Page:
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Dim Sum, Bagels, and Grits: A Sourcebook for Multicultural Families Paperback – March 20, 2001

ISBN-13: 978-0374526115 ISBN-10: 0374526117 Edition: First Edition

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Dim Sum, Bagels, and Grits: A Sourcebook for Multicultural Families + Cross Cultural Adoption: How To Answer Questions from Family, Friends & Community + The Connected Child: Bring hope and healing to your adoptive family
Price for all three: $46.52

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Product Details

  • Paperback: 288 pages
  • Publisher: Farrar, Straus and Giroux; First Edition edition (March 20, 2001)
  • Language: English
  • ISBN-10: 0374526117
  • ISBN-13: 978-0374526115
  • Product Dimensions: 5.5 x 0.6 x 8.5 inches
  • Shipping Weight: 12.8 ounces (View shipping rates and policies)
  • Average Customer Review: 3.6 out of 5 stars  See all reviews (8 customer reviews)
  • Amazon Best Sellers Rank: #1,531,568 in Books (See Top 100 in Books)

Editorial Reviews

From Publishers Weekly

The face of adoption has changed dramatically in recent years, a fact that the author, whose daughter is from China, knows very well. "Just ten years ago, I would have had far fewer options, as a single woman over forty, to adopt," Alperson writes. In this invaluable handbook "for multicultural families formed through adoption," she offers not only her firsthand experience and wisdom, but also that of other adoptive parents and experts from around the U.S. She also provides an expansive resource directory for everything from adoption agencies and publications to Web sites and sources for multicultural toys. After tracing the history of cross-cultural adoption in the U.S.--which only began in a significant way after WWII and the Korean War--the book outlines some of the specific issues facing multi-ethnic families, along with strategies for dealing with them. Whether it's facing down racism and family disapproval, helping to create a diverse community in which to raise a child or arranging a homeland tour, Alperson (The International Adoption Handbook) leaves no stone unturned, and her frank style, along with the abundant interviews laced through the book, lend a supportive tone to discussions of both the struggles and joys that multicultural families experience. For readers just beginning to consider cross-cultural adoption or those already in the thick of it, this fine book should be at the top of their resource list.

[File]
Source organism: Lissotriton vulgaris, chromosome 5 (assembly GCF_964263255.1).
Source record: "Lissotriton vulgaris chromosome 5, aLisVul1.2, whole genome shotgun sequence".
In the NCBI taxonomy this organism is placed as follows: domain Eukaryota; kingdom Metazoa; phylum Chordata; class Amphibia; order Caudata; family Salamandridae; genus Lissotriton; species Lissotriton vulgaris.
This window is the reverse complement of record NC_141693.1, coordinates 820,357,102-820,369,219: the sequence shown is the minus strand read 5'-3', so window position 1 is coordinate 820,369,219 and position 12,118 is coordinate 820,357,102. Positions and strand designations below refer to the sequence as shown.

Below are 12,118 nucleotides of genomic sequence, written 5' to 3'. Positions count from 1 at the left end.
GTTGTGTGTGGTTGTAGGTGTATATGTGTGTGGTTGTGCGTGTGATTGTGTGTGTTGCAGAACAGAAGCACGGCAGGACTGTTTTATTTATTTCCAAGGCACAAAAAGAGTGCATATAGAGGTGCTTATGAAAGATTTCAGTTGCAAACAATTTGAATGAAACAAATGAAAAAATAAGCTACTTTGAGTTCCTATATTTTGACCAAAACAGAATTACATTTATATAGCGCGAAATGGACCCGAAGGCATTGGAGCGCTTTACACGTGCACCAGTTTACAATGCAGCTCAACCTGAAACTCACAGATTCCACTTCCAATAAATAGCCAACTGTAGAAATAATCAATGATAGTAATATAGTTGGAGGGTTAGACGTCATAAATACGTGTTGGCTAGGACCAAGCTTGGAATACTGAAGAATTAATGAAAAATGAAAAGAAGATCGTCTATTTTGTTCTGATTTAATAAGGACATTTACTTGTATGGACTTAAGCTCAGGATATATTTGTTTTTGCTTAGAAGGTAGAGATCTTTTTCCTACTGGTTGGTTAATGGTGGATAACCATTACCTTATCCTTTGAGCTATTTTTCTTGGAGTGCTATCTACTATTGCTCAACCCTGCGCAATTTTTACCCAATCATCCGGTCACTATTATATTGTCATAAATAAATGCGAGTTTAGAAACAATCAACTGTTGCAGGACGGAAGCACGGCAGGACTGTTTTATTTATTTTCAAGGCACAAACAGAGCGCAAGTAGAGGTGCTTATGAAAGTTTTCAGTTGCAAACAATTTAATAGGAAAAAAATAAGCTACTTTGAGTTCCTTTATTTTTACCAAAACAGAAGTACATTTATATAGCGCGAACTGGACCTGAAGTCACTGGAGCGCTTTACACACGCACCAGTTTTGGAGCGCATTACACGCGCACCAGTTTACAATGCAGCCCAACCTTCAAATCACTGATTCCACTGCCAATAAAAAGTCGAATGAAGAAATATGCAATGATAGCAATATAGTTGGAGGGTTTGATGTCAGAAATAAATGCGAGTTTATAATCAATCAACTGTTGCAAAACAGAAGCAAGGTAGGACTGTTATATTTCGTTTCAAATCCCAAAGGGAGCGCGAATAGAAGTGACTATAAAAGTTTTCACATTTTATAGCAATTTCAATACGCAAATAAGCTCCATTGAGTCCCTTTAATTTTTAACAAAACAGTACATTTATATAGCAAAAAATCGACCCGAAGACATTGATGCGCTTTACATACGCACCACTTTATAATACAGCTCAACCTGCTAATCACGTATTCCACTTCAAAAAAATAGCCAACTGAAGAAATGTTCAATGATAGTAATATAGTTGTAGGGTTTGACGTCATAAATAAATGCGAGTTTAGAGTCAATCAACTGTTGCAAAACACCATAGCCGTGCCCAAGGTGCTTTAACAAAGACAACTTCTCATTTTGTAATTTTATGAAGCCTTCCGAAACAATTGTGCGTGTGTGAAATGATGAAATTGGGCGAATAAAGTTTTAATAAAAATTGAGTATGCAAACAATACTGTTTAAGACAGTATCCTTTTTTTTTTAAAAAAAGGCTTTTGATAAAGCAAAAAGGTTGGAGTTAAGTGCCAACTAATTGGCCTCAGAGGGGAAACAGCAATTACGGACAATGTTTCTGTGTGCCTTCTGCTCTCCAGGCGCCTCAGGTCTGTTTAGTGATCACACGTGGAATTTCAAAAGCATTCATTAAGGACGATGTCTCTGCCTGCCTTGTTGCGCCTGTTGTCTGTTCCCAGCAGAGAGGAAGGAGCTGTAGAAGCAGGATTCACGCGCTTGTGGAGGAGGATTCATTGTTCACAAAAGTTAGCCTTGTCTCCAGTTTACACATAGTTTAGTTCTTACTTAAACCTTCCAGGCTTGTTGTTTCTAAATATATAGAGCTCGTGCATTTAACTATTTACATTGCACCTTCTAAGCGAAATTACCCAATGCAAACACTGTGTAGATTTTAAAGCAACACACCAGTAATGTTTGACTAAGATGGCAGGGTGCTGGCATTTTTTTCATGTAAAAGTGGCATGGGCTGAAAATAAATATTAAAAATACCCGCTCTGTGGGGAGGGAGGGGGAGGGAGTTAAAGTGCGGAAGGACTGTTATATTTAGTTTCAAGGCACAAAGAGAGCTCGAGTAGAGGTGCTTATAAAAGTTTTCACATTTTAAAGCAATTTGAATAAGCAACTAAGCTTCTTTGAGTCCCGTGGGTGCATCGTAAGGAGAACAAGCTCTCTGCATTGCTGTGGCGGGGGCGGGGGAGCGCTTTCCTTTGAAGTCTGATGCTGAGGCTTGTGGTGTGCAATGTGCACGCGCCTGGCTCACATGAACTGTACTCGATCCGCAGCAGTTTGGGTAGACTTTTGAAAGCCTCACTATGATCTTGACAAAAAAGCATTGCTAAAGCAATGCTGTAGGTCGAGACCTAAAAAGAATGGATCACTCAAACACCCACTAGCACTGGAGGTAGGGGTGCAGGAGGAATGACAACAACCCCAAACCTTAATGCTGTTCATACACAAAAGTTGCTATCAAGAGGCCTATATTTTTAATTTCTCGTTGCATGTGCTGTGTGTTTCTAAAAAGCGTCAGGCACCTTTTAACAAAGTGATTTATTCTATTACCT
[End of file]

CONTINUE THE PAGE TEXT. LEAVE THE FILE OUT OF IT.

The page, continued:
Copyright 2001 Cahners Business Information, Inc.

From Library Journal

Based on her research and her own experiences raising a daughter born in China, Alperson (The International Adoption Handbook) has written a helpful book for parents who want to make the ethnic and cultural heritage of their adopted children part of their everyday lives. Her down-to-earth, practical guidance for building multicultural ties will appeal to people thinking about adoption as well as those who already have adopted children. The 80-page annotated listing of publications, organizations, and web sites that follows the text is well done and provides a wealth of information, although this reviewer would not call the compendium a "sourcebook." Alperson's advice is similar to that of the founders of PACT: An Adoption Alliance, Gail Steinberg and Beth Hall, in Inside Transracial Adoption (LJ 11/1/00), although her focus is more directly on international adoptions. Recommended for parenting collections.
- Kay L. Brodie, Chesapeake Coll., Wye Mills, MD
Copyright 2001 Reed Business Information, Inc.

Customer Reviews

3.6 out of 5 stars
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Most Helpful Customer Reviews

19 of 22 people found the following review helpful By Larry Mark MyJewishBooksDotCom on February 27, 2001
Format: Paperback